This is an essay about ugliness and it begins with a puppy. Last month, my family and I adopted a thirteen-week-old puppy from an animal shelter. The puppy is believed to be a Lab/Shepherd mix and may have some Boxer and Pit in her too. It hardly matters. On first sight, I didn’t see breed or much of anything else, but puppy’s large brown liquid eyes, two bright rounds full of feeling, like right there inside her lovely face, the invisible was made visible.

It turns out my husband, two daughters, and I had very romanticized ideas about what our life with a puppy would become. We didn’t quite envision the connectedness and impossibility of a “What’s that, Lassie? Jimmy’s fallen down a well?” relationship with our puppy, but—much like the arrival of a newborn—we did imagine she would bring us joy and an abundance of love. We believed we were prepared for the inevitable work, chaos and stress this puppy would also bring and that our love for her would be unconditional. We’d done our research, searched our hearts and dwindling bank account, and decided we were ready.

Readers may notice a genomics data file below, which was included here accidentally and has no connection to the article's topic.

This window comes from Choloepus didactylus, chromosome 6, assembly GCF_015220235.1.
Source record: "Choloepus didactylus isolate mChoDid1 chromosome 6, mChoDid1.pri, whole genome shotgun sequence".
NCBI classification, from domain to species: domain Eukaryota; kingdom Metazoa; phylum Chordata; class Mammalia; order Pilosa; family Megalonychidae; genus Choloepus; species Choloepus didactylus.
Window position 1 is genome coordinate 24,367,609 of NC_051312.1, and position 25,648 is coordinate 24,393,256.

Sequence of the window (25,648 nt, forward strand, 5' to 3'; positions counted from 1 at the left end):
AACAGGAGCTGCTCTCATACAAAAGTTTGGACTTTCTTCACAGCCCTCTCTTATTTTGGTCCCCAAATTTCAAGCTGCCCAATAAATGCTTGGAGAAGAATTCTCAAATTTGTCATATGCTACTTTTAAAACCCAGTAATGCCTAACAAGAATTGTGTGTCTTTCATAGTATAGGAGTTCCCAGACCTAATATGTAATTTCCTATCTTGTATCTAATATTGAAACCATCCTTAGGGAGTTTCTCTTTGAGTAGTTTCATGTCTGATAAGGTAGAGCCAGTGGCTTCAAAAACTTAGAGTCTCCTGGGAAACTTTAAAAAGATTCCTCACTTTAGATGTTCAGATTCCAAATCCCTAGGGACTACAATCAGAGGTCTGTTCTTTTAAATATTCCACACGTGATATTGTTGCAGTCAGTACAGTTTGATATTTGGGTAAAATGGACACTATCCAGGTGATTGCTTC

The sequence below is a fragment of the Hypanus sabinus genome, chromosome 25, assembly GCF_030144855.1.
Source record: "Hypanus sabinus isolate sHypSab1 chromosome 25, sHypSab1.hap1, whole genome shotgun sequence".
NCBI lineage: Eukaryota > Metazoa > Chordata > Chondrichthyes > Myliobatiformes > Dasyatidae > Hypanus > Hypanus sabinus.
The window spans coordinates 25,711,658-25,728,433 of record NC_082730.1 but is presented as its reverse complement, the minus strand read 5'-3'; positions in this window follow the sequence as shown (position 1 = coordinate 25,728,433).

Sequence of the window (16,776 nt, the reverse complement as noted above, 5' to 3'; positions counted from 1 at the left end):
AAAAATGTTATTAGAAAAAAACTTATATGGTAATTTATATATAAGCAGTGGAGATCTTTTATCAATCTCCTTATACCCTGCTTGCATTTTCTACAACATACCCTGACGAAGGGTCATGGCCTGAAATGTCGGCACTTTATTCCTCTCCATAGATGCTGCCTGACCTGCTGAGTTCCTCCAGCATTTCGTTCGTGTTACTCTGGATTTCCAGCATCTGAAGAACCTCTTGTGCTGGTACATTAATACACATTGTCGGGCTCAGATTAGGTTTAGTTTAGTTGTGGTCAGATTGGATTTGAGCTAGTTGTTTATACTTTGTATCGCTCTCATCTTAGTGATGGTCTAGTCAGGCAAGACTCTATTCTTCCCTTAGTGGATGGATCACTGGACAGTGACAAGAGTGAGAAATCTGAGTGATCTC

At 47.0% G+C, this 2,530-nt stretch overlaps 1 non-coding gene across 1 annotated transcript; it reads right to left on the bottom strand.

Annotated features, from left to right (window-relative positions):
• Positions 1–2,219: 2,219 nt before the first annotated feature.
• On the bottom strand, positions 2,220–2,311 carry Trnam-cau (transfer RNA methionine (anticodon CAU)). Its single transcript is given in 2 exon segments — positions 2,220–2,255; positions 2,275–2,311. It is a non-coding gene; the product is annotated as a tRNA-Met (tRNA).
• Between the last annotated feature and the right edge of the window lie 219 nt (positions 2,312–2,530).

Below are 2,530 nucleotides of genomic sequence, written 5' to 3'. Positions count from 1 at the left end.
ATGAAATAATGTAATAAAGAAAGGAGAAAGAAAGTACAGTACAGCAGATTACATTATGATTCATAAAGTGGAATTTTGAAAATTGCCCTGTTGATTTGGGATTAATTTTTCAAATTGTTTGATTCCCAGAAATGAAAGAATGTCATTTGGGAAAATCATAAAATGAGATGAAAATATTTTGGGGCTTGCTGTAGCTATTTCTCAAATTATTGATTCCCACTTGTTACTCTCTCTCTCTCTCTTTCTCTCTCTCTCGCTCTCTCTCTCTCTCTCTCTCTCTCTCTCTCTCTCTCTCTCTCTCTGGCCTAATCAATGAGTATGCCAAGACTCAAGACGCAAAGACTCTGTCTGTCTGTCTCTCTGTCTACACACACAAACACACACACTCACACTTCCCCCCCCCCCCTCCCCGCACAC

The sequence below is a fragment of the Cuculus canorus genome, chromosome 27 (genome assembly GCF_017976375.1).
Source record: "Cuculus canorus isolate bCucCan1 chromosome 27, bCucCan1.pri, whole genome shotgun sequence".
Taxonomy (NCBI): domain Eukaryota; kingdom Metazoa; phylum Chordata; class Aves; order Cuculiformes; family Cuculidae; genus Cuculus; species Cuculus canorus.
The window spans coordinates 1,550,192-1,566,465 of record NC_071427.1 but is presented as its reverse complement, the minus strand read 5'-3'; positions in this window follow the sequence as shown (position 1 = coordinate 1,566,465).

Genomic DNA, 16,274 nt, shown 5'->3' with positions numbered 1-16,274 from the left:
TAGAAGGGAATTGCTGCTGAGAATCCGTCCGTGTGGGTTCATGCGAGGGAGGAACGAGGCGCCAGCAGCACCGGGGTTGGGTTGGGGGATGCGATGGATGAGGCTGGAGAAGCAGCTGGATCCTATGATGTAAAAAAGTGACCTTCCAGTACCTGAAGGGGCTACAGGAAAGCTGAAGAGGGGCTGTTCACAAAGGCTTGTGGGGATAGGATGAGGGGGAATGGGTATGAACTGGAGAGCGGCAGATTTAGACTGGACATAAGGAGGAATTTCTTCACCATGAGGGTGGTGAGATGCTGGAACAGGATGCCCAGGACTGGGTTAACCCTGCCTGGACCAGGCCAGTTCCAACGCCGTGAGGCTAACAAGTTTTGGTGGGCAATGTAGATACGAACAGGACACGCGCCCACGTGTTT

For years, our daughters, now aged twelve and nine, begged my husband and I to get a dog. We refused. There were the obvious reasons, including but not limited to the time, work, energy, discipline and expense involved. We travel a lot too and visit Ireland for a month every summer. Who would take care of our dog during such long absences? My husband, born and raised on an Irish farm, also believed it was cruel to own a dog in a pell-mell metropolis like San Francisco where the bemused animal would be largely confined to a leash and small spaces. For my part, my family owned a long series of dogs and to this day I have strong feelings around the dogs I loved and lost to death-by-accident and illness. There was also our vicious dog, Prince, whom I adored and who I believed adored me. Prince had to be euthanized after biting one neighbor too many. I clung to the animal control officer’s leg, begging. My girl’s heart believed Prince would never have bitten me. For a short time, we also cared for another aggressive dog, Jack, who found my flesh especially tasty and whom I feared and hated. At all of ten-years-old, I felt no regret whatsoever when one day Jack raced off our Dublin street and never returned. No, my husband and I chorused down through the years, we would not cave to our daughters’ tears and saliva-threaded gasps. We were not getting a dog.